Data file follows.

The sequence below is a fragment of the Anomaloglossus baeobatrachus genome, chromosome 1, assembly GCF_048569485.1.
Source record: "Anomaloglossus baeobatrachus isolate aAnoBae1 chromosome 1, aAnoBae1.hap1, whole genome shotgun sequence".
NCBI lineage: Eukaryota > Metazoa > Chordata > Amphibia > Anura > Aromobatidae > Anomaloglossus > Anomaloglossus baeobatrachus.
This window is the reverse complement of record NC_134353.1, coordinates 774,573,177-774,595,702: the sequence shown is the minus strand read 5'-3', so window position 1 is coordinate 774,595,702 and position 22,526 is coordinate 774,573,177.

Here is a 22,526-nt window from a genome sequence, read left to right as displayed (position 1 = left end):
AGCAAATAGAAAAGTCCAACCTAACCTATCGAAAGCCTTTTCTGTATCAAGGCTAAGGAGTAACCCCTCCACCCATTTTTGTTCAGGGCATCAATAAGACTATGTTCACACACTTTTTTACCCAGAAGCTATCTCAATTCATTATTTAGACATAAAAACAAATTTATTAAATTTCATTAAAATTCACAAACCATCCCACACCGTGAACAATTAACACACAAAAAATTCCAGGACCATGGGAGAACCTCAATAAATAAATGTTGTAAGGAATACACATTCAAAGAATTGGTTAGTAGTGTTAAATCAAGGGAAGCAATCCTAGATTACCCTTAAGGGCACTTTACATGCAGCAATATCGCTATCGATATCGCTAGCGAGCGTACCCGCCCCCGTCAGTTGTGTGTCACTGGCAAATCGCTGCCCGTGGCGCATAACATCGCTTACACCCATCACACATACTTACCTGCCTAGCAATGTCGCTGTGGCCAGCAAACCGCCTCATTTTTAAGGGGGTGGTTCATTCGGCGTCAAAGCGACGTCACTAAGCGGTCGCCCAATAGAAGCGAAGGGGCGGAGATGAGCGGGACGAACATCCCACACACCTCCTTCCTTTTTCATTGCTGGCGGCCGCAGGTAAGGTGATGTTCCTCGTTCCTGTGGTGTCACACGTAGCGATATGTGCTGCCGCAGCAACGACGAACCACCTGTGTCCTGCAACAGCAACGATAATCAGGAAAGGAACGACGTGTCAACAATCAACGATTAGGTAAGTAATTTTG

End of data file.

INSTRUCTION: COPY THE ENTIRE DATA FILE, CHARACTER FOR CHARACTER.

The sequence below is a fragment of the Anomaloglossus baeobatrachus genome, chromosome 1, assembly GCF_048569485.1.
Source record: "Anomaloglossus baeobatrachus isolate aAnoBae1 chromosome 1, aAnoBae1.hap1, whole genome shotgun sequence".
NCBI lineage: Eukaryota > Metazoa > Chordata > Amphibia > Anura > Aromobatidae > Anomaloglossus > Anomaloglossus baeobatrachus.
This window is the reverse complement of record NC_134353.1, coordinates 774,573,177-774,595,702: the sequence shown is the minus strand read 5'-3', so window position 1 is coordinate 774,595,702 and position 22,526 is coordinate 774,573,177.

Here is a 22,526-nt window from a genome sequence, read left to right as displayed (position 1 = left end):
AGCAAATAGAAAAGTCCAACCTAACCTATCGAAAGCCTTTTCTGTATCAAGGCTAAGGAGTAACCCCTCCACCCATTTTTGTTCAGGGCATCAATAAGACTATGTTCACACACTTTTTTACCCAGAAGCTATCTCAATTCATTATTTAGACATAAAAACAAATTTATTAAATTTCATTAAAATTCACAAACCATCCCACACCGTGAACAATTAACACACAAAAAATTCCAGGACCATGGGAGAACCTCAATAAATAAATGTTGTAAGGAATACACATTCAAAGAATTGGTTAGTAGTGTTAAATCAAGGGAAGCAATCCTAGATTACCCTTAAGGGCACTTTACATGCAGCAATATCGCTATCGATATCGCTAGCGAGCGTACCCGCCCCCGTCAGTTGTGTGTCACTGGCAAATCGCTGCCCGTGGCGCATAACATCGCTTACACCCATCACACATACTTACCTGCCTAGCAATGTCGCTGTGGCCAGCAAACCGCCTCATTTTTAAGGGGGTGGTTCATTCGGCGTCAAAGCGACGTCACTAAGCGGTCGCCCAATAGAAGCGAAGGGGCGGAGATGAGCGGGACGAACATCCCACACACCTCCTTCCTTTTTCATTGCTGGCGGCCGCAGGTAAGGTGATGTTCCTCGTTCCTGTGGTGTCACACGTAGCGATATGTGCTGCCGCAGCAACGACGAACCACCTGTGTCCTGCAACAGCAACGATAATCAGGAAAGGAACGACGTGTCAACAATCAACGATTAGGTAAGTAATTTTG